Japan's largest automaker crosses the 200,000-car cap, which could prove disastrous for EV sales.
In terms of electrification, things aren't looking good for Toyota. The automaker has come under fire from environmental organizations, which criticize the company for not committing to a cleaner future. This is down to the Japanese brand's hesitation to devote itself to electric vehicles, even though it has recently introduced the bZ4X and plans to reveal an entire lineup of battery-powered cars shortly.
The brand has long been a pioneer of hybrid technology; vehicles such as the Prius were once the darling of the eco-warrior set and have enjoyed great success in the United States. But selling electric vehicles may not be so easy for Toyota going forward, as the company has hit its 200,000-unit threshold for tax credits in the US.
This is according to Bloomberg, with the news agency's data later corroborated by Toyota. Essentially, this means Toyota hybrids and EVs will no longer be eligible for the $7,500 incentive.
The Tokyo-based manufacturer isn't the first manufacturer to run out of credits. Tesla hit the limit as far back as 2018 and was soon joined by General Motors. It's particularly tough for Toyota. With the bZ4X only arriving a couple of months ago, it's safe to assume the majority of the available credits were used on hybrid vehicles. This will put the company in a precarious situation regarding EVs.
One of the biggest incentives is the huge discount and, without that, buyers are likely to look at other electric vehicles on the market. With a starting price of $42,000, prospective buyers could look forward to paying just $34,500 - not bad for a brand new electric vehicle. Without the incentive, however, we don't see customers flocking to Toyota dealerships when they can get a Kia EV6, which is admittedly a better car, for less money.
With the $7,500 incentive, the Korean competitor can be yours for as little as $33,400. In these financially turbulent times, it's a no-brainer. It's a similar story for the accomplished Ioniq 5, which still qualifies for the $7,500 tax credit. With incentives, the handsome Hyundai comes in at an impressive $36,500.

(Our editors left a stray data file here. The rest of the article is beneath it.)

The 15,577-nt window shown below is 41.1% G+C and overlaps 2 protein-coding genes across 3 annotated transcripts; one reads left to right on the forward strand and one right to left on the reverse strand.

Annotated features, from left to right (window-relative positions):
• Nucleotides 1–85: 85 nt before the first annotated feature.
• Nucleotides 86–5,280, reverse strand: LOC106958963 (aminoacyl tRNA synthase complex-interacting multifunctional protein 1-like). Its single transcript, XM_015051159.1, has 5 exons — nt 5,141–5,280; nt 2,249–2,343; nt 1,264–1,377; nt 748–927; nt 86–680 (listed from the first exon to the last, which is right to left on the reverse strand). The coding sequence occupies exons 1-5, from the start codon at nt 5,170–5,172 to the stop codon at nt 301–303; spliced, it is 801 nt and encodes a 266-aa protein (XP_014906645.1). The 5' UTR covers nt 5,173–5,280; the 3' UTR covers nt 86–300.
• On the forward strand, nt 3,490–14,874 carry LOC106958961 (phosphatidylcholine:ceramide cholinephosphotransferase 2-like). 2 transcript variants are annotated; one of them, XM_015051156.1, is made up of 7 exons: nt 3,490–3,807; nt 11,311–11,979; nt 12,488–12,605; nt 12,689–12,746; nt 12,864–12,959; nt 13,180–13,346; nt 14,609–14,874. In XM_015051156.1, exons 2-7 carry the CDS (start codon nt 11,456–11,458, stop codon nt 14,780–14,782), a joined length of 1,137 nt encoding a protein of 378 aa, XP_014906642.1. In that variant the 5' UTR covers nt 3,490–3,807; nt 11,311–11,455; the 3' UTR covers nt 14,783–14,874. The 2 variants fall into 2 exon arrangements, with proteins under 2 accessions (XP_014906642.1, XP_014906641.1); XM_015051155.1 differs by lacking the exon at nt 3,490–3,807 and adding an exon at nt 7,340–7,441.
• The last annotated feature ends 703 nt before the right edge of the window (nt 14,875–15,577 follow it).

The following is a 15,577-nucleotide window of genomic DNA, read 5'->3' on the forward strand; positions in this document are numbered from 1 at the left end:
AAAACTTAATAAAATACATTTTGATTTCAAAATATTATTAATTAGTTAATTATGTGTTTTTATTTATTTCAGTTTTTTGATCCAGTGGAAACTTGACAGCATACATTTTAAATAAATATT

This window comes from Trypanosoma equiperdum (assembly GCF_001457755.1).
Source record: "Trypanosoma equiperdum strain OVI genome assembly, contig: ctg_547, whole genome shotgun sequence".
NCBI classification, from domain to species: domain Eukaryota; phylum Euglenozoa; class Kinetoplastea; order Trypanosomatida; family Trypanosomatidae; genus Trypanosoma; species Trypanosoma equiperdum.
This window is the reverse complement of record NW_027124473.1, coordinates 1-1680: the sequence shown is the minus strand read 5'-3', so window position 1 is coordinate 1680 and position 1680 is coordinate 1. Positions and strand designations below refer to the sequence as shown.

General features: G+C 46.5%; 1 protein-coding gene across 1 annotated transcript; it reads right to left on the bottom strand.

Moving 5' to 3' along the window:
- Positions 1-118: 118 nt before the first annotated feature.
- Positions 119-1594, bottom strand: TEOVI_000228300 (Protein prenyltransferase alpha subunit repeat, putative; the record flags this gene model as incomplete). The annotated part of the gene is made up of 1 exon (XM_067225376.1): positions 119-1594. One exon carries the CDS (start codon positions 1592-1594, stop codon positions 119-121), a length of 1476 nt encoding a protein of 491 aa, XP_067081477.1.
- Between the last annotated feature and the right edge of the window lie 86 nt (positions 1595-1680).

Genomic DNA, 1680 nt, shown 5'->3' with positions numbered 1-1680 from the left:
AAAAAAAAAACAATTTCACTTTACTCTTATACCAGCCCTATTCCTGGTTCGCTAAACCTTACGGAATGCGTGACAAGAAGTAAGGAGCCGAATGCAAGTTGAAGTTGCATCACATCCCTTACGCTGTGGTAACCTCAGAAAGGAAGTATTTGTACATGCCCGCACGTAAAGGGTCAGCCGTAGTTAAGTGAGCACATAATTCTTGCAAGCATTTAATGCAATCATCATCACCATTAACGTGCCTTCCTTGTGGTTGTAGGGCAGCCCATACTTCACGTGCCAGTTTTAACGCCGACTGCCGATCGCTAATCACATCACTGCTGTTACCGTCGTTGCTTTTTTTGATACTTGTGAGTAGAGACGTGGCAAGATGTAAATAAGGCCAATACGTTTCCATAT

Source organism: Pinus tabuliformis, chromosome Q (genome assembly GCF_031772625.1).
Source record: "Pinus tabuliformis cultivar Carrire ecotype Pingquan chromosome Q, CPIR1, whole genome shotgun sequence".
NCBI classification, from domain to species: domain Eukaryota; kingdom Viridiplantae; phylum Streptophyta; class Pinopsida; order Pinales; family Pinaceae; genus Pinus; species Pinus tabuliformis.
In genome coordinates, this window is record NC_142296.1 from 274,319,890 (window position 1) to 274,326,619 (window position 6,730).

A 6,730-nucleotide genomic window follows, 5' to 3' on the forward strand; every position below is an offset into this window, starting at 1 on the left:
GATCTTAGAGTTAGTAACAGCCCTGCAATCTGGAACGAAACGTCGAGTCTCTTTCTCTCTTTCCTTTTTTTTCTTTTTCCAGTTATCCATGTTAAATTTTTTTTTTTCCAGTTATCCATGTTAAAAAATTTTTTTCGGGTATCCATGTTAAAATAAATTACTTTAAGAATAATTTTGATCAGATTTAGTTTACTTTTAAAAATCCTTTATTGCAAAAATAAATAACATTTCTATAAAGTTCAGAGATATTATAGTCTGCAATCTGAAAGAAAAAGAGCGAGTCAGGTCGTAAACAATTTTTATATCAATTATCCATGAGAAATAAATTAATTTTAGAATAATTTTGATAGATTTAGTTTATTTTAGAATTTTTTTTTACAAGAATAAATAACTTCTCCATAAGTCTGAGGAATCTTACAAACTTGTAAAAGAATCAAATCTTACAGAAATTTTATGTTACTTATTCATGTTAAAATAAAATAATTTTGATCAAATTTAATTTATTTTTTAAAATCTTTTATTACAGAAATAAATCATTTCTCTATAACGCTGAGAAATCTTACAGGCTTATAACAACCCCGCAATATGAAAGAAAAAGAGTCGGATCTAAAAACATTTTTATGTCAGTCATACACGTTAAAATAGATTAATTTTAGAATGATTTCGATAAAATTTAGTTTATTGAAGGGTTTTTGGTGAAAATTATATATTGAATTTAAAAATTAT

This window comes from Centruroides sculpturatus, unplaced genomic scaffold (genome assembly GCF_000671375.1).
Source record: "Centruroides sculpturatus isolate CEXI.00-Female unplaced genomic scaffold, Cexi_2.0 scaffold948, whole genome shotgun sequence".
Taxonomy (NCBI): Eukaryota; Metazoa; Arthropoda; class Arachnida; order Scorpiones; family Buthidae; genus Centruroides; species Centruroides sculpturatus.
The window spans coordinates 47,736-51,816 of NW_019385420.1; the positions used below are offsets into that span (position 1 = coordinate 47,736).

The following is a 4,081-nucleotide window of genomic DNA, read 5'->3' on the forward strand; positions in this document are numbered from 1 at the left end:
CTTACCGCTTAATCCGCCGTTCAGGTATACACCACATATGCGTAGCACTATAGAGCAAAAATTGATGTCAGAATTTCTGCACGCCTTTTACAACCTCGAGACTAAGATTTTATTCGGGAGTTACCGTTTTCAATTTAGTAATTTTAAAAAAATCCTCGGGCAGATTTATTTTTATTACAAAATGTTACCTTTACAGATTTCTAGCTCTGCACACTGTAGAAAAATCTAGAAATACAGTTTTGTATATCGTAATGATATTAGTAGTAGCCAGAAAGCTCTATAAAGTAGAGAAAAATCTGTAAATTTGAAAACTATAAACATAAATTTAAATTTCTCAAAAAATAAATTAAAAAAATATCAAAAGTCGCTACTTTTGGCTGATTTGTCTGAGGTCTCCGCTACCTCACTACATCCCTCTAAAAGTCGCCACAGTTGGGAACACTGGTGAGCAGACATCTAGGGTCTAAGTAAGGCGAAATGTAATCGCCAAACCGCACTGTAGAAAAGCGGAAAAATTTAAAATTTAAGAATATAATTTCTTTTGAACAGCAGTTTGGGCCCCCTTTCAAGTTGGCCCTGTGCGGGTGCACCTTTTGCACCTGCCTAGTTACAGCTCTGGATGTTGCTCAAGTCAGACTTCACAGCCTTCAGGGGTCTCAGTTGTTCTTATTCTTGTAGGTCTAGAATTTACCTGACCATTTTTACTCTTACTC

But, for Toyota, it's not all doom and gloom. Over the next 12 months, the credits will be reduced before disappearing entirely. Until the Internal Revenue Service officially declares that it has run out, the credits will be halved twice ($3,750 and then $1,875) over the coming year.
Of course, we don't expect the world's largest automaker by sales to go down without a fight. Toyota and several other manufacturers have lobbied for an extension and while they share a common goal, they can't quite agree on how to get there.
Honda remains outspoken on legislation that it believes is unfair to the majority of automakers. A statement released last year reads, "At Honda, we believe in freedom of choice for American consumers and fair treatment of all American autoworkers, with all of us working together to fight global climate change...don't Honda and Acura customers who want to purchase an electric vehicle deserve the same credit as customers buying one from a Detroit automaker?"
This was in response to proposed EV tax credits that would give an advantage to American carmakers such as Ford and GM. Whether lobbying on behalf of the excluded companies work remains to be seen. However, there should be more support from Nissan, which is also nearing its threshold.
Overall, this has serious consequences for Toyota's electric vehicle sales in the United States. Few people are likely to shell out more on a middling EV when better alternatives are available at a cheaper price. But, knowing Toyota, this fight is far from over.